Ask Chuck

Location: Whitby, Ontario, Canada

Born in Malta but in Canada since age 5. Has written three books and presently does several columns about wine and food for various magazines.

Sunday, November 28, 2010

Le Clos Jordanne Proves Its Merit Once Again!

I was there at the start. It was 2000 when I and a number of writers were invited by then CEO and President of Vincor, Donald Triggs and Jean Charles Boisset of Boisset La Famille Des Grande Vins to view what was to be Le Clos Jordanne. The vines were small then----actually quite tiny. The day was electric----with anticipation of greatness. The feeling was positive. We were all gathered atop this very hard to locate vineyard on the Niagara Bench knowing that magnificent wine was going to be produced here. I remember walking along side of Don Triggs throwing out names for a second wine label should it be needed. I suggested "Le Petit Clos Jordanne". While the name was never used in that context, it was a good beginning which continued to get better.
Nothing was spared in the creation of Le Clos Jordanne. The best Bugundy clones, experience viticulturists and of course pain was taken in the selection of the location. All the parts were a perfect fit and fit well they did. Now, some ten years later, Le Clos Jordanne is part of Vincor----A Constellation Company and Boisset. As the parents have grown, so has Le Clos.
Vinicultural Practice
Organic viticultural practices along with time honoured Burgundy methods and New World innovations have catapulted this vineyard's wines into the World scene. Well known wine writer, viniculturist and wine maker Thomas Bachelder took over the reigns and made a good thing even better. His dedication to perfection metamorphosed into a magnificent and lovely butterfly. His work has been advanced by new (2007) winemaker, Sebastien Jacquey.
Sebastien was Thomas Bachelder's assistant winemaker for several vintages and has now inherited full winemaker's status. He came with exceptional credentials such as Baron Philippe de Rothschild in Bordeaux, Loire Valley, Corsica, and of course Burgundy.
Now he assumed control of the 2008 vintage. While it wasn't an easy go----the summer rains made life difficult for viticulturists and the weather was variable however vineyard management techniques and a warm, dry spell during harvest certainly helped the cause. While this was not your best "red" year, cool climate Pinot Noir showed well and the skill of the winemaker proved the difference.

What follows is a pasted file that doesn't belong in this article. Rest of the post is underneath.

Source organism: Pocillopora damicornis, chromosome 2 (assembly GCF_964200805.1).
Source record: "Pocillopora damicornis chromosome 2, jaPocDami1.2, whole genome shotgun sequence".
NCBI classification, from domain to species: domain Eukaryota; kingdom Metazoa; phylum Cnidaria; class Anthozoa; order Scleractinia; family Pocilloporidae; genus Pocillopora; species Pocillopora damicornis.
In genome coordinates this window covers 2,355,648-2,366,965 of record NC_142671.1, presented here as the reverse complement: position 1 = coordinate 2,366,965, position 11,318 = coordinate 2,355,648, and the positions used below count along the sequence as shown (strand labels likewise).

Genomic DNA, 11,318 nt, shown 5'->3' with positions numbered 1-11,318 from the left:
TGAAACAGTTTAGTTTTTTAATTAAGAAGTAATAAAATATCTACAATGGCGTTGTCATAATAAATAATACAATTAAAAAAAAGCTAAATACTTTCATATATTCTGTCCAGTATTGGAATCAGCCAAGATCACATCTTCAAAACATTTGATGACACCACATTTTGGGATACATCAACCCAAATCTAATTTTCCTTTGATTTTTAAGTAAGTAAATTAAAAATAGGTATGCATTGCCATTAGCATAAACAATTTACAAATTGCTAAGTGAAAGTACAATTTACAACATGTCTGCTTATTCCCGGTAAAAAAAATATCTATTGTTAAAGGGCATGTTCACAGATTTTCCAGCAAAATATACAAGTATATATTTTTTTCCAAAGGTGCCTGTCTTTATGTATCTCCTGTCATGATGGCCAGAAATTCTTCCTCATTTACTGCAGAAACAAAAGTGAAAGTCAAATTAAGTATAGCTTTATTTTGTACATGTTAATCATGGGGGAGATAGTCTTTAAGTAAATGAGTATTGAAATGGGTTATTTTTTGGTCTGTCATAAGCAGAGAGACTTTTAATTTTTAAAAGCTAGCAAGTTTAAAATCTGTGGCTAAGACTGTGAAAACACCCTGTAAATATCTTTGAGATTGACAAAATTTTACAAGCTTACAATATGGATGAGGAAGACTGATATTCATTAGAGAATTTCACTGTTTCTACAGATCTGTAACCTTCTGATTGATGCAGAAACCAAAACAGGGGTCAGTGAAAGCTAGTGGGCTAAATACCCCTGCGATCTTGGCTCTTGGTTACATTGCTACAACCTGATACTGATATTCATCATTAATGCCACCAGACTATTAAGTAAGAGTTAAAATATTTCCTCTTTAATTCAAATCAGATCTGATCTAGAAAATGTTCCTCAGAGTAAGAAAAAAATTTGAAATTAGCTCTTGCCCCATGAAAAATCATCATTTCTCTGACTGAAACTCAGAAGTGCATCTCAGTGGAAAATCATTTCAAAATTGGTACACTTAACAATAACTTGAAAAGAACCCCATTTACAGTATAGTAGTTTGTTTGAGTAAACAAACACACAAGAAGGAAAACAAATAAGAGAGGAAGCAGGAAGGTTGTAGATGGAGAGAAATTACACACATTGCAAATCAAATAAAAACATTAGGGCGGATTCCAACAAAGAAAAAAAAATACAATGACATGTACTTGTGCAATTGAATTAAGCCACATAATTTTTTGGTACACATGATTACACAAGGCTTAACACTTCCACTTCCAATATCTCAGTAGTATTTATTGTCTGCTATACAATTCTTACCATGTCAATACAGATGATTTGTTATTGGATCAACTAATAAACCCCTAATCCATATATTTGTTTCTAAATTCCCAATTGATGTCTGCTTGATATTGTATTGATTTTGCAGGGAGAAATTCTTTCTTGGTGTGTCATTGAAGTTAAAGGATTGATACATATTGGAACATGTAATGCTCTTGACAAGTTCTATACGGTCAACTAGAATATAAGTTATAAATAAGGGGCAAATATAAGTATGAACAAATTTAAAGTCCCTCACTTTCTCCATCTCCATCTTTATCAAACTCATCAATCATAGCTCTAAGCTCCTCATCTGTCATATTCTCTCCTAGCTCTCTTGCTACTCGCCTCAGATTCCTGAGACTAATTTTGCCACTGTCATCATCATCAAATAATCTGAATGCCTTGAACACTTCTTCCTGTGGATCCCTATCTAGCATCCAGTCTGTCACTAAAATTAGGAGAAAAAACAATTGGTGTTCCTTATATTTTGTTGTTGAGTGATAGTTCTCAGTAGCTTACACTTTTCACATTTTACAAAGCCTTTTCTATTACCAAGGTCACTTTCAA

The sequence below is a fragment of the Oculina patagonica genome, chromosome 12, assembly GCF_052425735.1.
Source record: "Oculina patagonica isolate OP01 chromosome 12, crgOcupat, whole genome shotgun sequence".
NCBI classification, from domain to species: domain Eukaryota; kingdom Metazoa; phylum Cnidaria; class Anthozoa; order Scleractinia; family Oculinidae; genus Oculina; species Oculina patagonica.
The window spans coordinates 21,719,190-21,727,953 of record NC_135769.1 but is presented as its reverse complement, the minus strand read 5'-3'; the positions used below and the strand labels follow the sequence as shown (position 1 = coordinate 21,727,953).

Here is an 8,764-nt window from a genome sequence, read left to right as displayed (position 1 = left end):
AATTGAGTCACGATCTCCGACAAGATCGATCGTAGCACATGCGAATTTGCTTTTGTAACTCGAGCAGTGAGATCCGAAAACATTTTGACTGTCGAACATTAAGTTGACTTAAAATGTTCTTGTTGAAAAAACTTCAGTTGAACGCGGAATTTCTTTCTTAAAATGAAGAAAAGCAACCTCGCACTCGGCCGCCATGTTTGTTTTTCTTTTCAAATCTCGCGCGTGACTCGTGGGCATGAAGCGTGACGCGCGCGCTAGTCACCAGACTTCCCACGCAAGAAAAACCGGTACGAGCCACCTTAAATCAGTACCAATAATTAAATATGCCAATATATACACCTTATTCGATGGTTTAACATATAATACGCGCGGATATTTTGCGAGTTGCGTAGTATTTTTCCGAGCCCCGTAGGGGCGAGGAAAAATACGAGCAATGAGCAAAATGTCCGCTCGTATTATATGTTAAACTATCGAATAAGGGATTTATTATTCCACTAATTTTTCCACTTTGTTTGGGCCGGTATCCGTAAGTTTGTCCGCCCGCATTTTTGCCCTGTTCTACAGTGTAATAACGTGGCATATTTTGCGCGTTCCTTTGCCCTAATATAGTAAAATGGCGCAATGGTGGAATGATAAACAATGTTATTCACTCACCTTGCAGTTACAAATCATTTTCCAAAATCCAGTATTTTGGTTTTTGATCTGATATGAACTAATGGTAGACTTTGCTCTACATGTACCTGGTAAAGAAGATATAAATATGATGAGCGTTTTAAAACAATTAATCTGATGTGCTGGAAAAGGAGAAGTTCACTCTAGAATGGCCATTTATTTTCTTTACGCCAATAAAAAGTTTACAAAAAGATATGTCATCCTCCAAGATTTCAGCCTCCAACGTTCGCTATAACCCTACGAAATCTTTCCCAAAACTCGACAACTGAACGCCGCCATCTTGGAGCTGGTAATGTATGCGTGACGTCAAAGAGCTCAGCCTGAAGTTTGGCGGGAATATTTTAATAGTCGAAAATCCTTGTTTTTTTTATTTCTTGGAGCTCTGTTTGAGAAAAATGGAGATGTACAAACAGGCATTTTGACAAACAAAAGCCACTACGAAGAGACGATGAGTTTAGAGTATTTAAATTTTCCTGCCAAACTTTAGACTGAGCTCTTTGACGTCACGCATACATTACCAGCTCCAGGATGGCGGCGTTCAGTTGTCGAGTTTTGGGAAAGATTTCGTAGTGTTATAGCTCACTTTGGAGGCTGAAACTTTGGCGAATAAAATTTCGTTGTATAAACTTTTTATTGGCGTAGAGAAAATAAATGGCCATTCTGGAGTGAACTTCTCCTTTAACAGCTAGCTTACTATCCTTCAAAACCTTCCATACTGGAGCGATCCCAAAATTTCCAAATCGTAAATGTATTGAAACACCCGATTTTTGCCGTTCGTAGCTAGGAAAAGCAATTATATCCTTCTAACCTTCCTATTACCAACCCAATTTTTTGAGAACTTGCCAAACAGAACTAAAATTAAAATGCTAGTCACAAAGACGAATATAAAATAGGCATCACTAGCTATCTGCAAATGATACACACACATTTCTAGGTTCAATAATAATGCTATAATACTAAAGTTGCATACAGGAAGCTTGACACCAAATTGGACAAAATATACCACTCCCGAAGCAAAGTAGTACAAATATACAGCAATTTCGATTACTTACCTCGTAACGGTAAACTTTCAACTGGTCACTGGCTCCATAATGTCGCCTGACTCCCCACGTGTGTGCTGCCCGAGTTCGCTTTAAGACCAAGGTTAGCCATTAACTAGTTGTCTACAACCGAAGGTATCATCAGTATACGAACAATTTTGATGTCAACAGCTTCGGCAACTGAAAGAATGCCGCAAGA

I went up to the winery proper on Sunday, November 21st and got a first hand tasting of the 2008 Le Clos Jordanne Pinot Noirs and Chardonnays. My taste leaned a bit toward the Chardonnays especially the Claystone but both sets of wines were amazing.
All the wines had a clear, brilliant lemon yellow colour
Village Reserve (a blend of three vineyards Talon Ridge, Claystone and Le Clos Jordanne)
Nose: Initially a bit reluctant but floral notes and nuances of vanilla spice, citrus fruit were slowly given up.
Palate: Nice mouth feel with good harmony. Butter gives way to ripe pear/melon/citrus with a clean pleasant fruit/and mineral finish
Talon Ridge
Nose: Initial smoke gives way to apple nuances and tropical fruit
Palate: As previous, nice mouth feel and body. Butter and nut fruit with a minerality that seems to be a consistent with these wines. Nice finish.
Claystone Terrace
Nose: Another wine with flinty smoke, mineral with peach/apricot and nut.
Palate: Predominately cream with butterscotch and white fruit, pebbles/minerality and pleasant vanilla oak.
Le Clos Jordanne Vineyard
Nose: Floral with mineral flint, white fruit (pear/apple/peach) with nicely integrated oak
Palate: Minerality predominates through the wine with vanilla oak spice and a steely, pebble finish.
Le Grand Clos
Nose: A tough wine to access since it was very reluctant to give any indication as to who or what it was. Smokey flint was first noticed. Nutty almond, maybe some pear nuances and definitely mineral. I am sure that as it ages, it will become very complex.
Palate: Mouth feel is excellent in body----somewhere between medium and full. Mineral steel with nuts, maybe peach/apricot nuances. Vanilla oak spice and pebble finish.
Pinot Noir
Village Reserve
Nose: Red berries, vanilla wood spice, some toastiness and a touch of Listerine on nose.
Palate: Light to Light/Medium in body, red fruit (strawberries, red currants, cherries) and lasting mineral finish. Well integrated. Very nice wine for the price ($25).